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Florida House offers tax holidays but excludes gas tax break

How much do you know about Independence Day?
Keith Srakocic
The bill would bring back a “Freedom Week” tax holiday around Independence Day — removing the sales taxes on tickets to certain events and activities, as well as on purchases of outdoor gear.

A House panel Thursday will take up a package that would provide a wide range of tax breaks but does not include Gov. Ron DeSantis’ big-ticket proposal to suspend the state’s gasoline tax for five months.

The House Ways and Means Committee will consider a bill (PCB WMC 22-01) that includes 14-day sales tax “holidays” in May on gear for the hurricane season and in late July on back-to-school items such as clothes, school supplies and personal computers.

The bill would also bring back a “Freedom Week” tax holiday around Independence Day. During that period, shoppers could avoid paying sales taxes on tickets to music events, sporting events, movies, theaters, parks, fairs and museums, purchases of items for camping, fishing and boating and purchases of surfboards, canoes, kayaks and bicycles.

A new tax holiday would go for seven days around Labor Day for purchases of items including work boots, power tools, toolboxes for vehicles and LED flashlights.

With the state’s coffers brimming from federal stimulus money and higher-than-expected tax collections, the House and Senate ultimately will have to agree on a final package of tax cuts. But both chambers, at least so far, have not embraced DeSantis’ proposal to suspend the 25-cent-a-gallon gas tax for five months starting in July.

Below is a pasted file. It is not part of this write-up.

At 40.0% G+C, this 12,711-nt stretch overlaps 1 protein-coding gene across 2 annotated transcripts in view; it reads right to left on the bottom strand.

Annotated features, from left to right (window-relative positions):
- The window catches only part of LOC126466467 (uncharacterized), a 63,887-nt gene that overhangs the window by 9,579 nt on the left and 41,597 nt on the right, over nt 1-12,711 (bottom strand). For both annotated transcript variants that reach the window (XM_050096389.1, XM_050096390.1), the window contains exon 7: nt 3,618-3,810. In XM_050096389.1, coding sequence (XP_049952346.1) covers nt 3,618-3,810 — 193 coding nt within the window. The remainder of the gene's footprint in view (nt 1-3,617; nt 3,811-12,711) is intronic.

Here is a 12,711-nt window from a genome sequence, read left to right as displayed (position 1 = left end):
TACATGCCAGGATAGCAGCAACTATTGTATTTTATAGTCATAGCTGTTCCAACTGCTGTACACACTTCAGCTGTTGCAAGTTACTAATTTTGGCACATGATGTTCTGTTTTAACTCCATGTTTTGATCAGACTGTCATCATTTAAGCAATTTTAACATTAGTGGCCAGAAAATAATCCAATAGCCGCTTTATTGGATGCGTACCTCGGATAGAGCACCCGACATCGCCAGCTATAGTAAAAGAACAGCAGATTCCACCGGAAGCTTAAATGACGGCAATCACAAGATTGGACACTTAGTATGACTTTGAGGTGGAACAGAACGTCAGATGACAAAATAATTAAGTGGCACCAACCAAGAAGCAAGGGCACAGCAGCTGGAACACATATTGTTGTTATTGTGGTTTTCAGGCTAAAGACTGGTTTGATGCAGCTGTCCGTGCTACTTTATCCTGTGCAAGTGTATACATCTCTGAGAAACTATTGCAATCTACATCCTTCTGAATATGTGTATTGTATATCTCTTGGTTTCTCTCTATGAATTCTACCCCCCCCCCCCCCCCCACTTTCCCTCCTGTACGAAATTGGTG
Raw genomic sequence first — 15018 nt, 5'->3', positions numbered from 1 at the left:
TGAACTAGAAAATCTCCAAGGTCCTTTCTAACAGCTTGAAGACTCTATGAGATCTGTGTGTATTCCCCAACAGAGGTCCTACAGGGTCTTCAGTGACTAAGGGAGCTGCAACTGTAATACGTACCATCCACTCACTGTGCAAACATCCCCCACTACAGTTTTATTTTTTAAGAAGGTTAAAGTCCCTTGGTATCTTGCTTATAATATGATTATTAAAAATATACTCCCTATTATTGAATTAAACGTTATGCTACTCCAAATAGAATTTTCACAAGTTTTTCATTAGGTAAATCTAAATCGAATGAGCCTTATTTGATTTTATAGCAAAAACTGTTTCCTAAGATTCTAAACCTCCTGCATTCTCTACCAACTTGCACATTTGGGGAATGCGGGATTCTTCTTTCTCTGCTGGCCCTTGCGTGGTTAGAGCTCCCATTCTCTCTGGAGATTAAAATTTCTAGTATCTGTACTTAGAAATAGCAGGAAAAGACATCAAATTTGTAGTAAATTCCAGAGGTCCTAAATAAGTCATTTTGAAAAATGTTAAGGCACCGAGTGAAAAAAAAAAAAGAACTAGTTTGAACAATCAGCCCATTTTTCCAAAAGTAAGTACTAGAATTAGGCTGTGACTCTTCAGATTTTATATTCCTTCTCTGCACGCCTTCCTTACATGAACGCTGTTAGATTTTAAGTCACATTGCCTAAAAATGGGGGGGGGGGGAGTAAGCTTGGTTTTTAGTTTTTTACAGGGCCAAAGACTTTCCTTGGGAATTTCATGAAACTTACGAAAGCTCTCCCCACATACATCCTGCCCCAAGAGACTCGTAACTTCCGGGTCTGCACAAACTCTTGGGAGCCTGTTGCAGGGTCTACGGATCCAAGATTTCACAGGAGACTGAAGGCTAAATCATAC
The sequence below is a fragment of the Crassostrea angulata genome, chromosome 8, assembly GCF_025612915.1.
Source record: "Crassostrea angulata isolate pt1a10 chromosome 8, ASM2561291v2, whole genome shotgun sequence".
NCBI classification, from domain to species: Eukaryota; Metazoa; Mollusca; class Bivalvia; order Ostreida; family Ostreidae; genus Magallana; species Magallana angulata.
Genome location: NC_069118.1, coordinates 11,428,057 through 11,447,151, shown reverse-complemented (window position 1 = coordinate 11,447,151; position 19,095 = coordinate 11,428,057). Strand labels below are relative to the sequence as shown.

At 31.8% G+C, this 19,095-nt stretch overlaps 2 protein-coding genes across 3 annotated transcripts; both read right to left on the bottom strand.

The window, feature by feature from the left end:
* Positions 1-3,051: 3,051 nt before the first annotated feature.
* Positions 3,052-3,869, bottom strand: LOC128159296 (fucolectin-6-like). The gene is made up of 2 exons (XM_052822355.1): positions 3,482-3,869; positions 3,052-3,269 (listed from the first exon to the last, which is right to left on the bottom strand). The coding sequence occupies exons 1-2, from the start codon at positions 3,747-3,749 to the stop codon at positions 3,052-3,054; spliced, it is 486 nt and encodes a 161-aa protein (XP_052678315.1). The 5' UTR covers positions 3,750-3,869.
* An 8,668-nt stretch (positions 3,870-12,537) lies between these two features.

During an appearance Tuesday in Fort Walton Beach, DeSantis said his office was “working with the Legislature” on the gas-tax proposal, which has an estimated cost of $1 billion. Legislative leaders last week expressed concerns the gas-tax break would go to too many non-Floridians who visit the state.

Lawmakers last year passed an estimated $196.3 million package that included 10-day tax holidays for disaster-preparedness supplies, back-to-school shoppers and a first-time Freedom Week.

A House staff analysis said the new proposal would have “significant negative indeterminate impacts” on state general revenue, but economists have not projected the costs of many parts of the bill.

Economists recently estimated a Freedom Week, with many of the items included in the House proposal, could save Floridians about $57.7 million, up from $54.7 million in 2021.

Other aspects of the House proposal include a reduction in the sales tax for new mobile homes from 6% to 3%, an exemption from the sales tax on admissions to Formula One Grand Prix races, and relief for homestead property made unlivable for 30 days or more by future catastrophic events.

The House also would provide a tax break to what are known as Class II and Class III “short line” freight railroads. They could get tax credits against corporate income taxes equal to 50% of the investment in maintaining or improving tracks and based on the total miles of track.

The state has two Class II lines: Florida East Coast Railway, with 351 miles, and the Alabama Gulf Coast Railway, running from Pensacola north to the state line, according to House staff analysis. Florida also has less than a dozen Class III rail operations covering 819 miles.

The package also includes temporary tax exemptions for impact-resistant windows, doors and garage doors for residential properties; children’s books; baby and toddler clothing, shoes and diapers; and Energy Star certified refrigerators, water heaters and washers and dryers.

State Chief Financial Officer Jimmy Patronis called the proposal for impact-resistant windows, doors and garage doors “a practical way of saving folks money while incentivizing homeowners to better protect their homes from hurricanes” that “in some cases” could reduce insurance costs.